Critical Voices: George Ezra, Staying at Tamara’s

April 2, 2018

It’s not widely remembered that George Ezra was 2014’s third best-selling artist, only behind Ed Sheeran and Sam Smith. At 19, he burst onto the scene with his hit release “Budapest” and his first album, Wanted on Voyage. It’s been more than three years since Ezra has graced the public with another album to showcase his rich, deeply intoxicating voice—that is until Staying At Tamara’s. Ezra’s sophomore album may not match the music he put out during his meteoric rise, but Staying at Tamara’s is simultaneously a breath of fresh air and a tonic for the politically anxious.

There is a maturity to Staying at Tamara’s that is evident in the contemplativeness and serenity of the collection as a whole. Ezra brings his signature style to his new album but pushes his musical boundaries with new rhythmic and instrumental styles that enhance and diversify the soul-infused, folksy nature of the tracks. Even the progression of songs is well thought out: the swelling and rolling of emotion perfectly reflect the wave of feeling Ezra is exploring and confronting.

Staying at Tamara’s begins with “Pretty Shining People” which is pleasantly uplifting but also shockingly relevant. The very first lines are: “Me and Sam in the car, talking ‘bout America…I turned to him and said, ‘Man help me out I fear I’m on an island in an ocean full of change.’” Ezra then continues, in his resonant and emotive voice, “What a terrible time to be alive if you’reprone to overthinking.” While some of the lyrics may suggest “Pretty Shining People” to be excessively somber, nothing could be further from the truth. There is positivity amidst the climate of change and anxiety—a theme that is prevalent throughout the album. The song ends with a repetition of “we’re alright together,” against a backdrop of earnest chords and swelling choruses.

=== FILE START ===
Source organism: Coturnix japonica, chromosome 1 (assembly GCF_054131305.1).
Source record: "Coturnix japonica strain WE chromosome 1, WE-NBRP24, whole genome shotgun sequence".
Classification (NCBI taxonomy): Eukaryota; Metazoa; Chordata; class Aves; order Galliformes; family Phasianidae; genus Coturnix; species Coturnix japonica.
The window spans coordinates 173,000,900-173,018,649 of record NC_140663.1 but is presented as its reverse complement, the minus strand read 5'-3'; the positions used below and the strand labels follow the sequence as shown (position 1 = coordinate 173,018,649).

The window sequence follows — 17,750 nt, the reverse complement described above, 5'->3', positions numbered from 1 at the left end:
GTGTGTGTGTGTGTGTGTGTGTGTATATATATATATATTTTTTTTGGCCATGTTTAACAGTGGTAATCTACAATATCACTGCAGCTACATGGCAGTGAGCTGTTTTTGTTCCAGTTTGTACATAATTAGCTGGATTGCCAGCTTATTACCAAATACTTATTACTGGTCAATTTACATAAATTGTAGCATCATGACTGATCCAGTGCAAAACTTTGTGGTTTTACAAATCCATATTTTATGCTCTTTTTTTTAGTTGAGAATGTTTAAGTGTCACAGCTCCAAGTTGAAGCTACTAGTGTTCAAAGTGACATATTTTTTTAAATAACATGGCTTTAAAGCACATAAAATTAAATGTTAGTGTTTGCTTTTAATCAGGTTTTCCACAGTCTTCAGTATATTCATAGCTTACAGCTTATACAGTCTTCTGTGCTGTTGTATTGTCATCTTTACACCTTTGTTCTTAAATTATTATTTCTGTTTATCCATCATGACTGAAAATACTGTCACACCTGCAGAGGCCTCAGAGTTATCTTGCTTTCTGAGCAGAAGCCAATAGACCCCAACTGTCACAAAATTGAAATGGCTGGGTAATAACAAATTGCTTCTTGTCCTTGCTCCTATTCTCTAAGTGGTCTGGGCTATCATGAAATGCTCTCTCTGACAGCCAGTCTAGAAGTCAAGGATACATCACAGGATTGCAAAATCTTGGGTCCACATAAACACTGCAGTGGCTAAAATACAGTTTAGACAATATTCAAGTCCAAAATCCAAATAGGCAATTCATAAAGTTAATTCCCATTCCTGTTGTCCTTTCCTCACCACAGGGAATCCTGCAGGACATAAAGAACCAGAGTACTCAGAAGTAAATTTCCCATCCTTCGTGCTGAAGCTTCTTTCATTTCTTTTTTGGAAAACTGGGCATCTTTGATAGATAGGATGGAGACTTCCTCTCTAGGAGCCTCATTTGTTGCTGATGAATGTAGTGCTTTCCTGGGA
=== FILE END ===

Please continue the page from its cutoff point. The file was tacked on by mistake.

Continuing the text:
“Pretty Shining People” is followed by tracks titled, “Don’t Matter Now,” “Get Away,” “Shotgun,” and “Paradise.” All of these songs explore the attainment of comfort and contentment in stressful times, proving that Staying at Tamara’s does not want to exclusively focus on politics; it also wants to transport the listener to warmer, sunnier times with their loved ones. “Paradise,” one of Ezra’s prior releases, exemplifies this point with its buoyant melody and good natured lyrics.

The final tracks of the album do get progressively more somber, but these songs are arguably even more beautiful. There’s something very stirring and emotionally weathered about Ezra’s voice that suits the wistful moods of “Only Human” and “The Beautiful Dream.” Both of these tracks are stripped of more flashy instrumentals and rely mostly on the simplicity of a lone piano. “Only Human” is the perfect remedy for a dejected soul, as Ezra soothes the listener with the lines, “You can’t blame yourself you’re just human,” and suggests “If it’s a new day, Why don’t we invent a new world to explore?” The album ends on a melancholy note, but this tone is not jarring given the previous tracks—rather it seems more like a logical continuation and a return to a pensive and meditative state of mind.

Given Ezra’s swift rise, Staying at Tamara’s is a consistent and promising success in the young artist’s career. While it may not achieve the commercial fame of Wanted on Voyage, this album is mature, well-thought out, and soothing for the anxious listener—who, thanks to Ezra, will be able to escape the dim of everyday life for just a dreamy moment.

Mary Mei
Mary Mei is a senior studying Government and Economics in the College. She is a former assistant leisure editor.

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